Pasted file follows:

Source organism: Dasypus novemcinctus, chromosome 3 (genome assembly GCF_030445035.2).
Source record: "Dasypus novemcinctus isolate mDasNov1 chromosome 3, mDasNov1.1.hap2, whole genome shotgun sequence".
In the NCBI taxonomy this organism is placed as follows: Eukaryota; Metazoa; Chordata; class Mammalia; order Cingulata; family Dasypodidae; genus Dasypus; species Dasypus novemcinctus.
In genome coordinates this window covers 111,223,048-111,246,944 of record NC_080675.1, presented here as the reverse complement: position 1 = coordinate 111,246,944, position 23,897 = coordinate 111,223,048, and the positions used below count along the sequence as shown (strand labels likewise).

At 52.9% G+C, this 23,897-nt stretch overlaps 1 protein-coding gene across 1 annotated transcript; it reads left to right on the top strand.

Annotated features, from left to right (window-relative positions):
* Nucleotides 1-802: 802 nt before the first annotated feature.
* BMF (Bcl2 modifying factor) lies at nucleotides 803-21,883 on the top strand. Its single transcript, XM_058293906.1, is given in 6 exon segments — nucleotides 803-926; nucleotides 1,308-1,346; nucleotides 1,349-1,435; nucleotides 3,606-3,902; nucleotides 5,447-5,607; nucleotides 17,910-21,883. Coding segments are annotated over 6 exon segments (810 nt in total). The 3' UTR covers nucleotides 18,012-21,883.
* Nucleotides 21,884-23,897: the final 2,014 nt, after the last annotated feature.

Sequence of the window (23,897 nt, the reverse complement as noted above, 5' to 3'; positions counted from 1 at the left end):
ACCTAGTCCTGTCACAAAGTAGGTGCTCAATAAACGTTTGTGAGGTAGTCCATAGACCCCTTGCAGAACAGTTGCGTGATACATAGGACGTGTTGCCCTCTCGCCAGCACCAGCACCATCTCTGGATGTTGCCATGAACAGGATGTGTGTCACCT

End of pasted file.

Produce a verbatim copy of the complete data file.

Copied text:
Source organism: Dasypus novemcinctus, chromosome 3 (genome assembly GCF_030445035.2).
Source record: "Dasypus novemcinctus isolate mDasNov1 chromosome 3, mDasNov1.1.hap2, whole genome shotgun sequence".
In the NCBI taxonomy this organism is placed as follows: Eukaryota; Metazoa; Chordata; class Mammalia; order Cingulata; family Dasypodidae; genus Dasypus; species Dasypus novemcinctus.
In genome coordinates this window covers 111,223,048-111,246,944 of record NC_080675.1, presented here as the reverse complement: position 1 = coordinate 111,246,944, position 23,897 = coordinate 111,223,048, and the positions used below count along the sequence as shown (strand labels likewise).

At 52.9% G+C, this 23,897-nt stretch overlaps 1 protein-coding gene across 1 annotated transcript; it reads left to right on the top strand.

Annotated features, from left to right (window-relative positions):
* Nucleotides 1-802: 802 nt before the first annotated feature.
* BMF (Bcl2 modifying factor) lies at nucleotides 803-21,883 on the top strand. Its single transcript, XM_058293906.1, is given in 6 exon segments — nucleotides 803-926; nucleotides 1,308-1,346; nucleotides 1,349-1,435; nucleotides 3,606-3,902; nucleotides 5,447-5,607; nucleotides 17,910-21,883. Coding segments are annotated over 6 exon segments (810 nt in total). The 3' UTR covers nucleotides 18,012-21,883.
* Nucleotides 21,884-23,897: the final 2,014 nt, after the last annotated feature.

Sequence of the window (23,897 nt, the reverse complement as noted above, 5' to 3'; positions counted from 1 at the left end):
ACCTAGTCCTGTCACAAAGTAGGTGCTCAATAAACGTTTGTGAGGTAGTCCATAGACCCCTTGCAGAACAGTTGCGTGATACATAGGACGTGTTGCCCTCTCGCCAGCACCAGCACCATCTCTGGATGTTGCCATGAACAGGATGTGTGTCACCT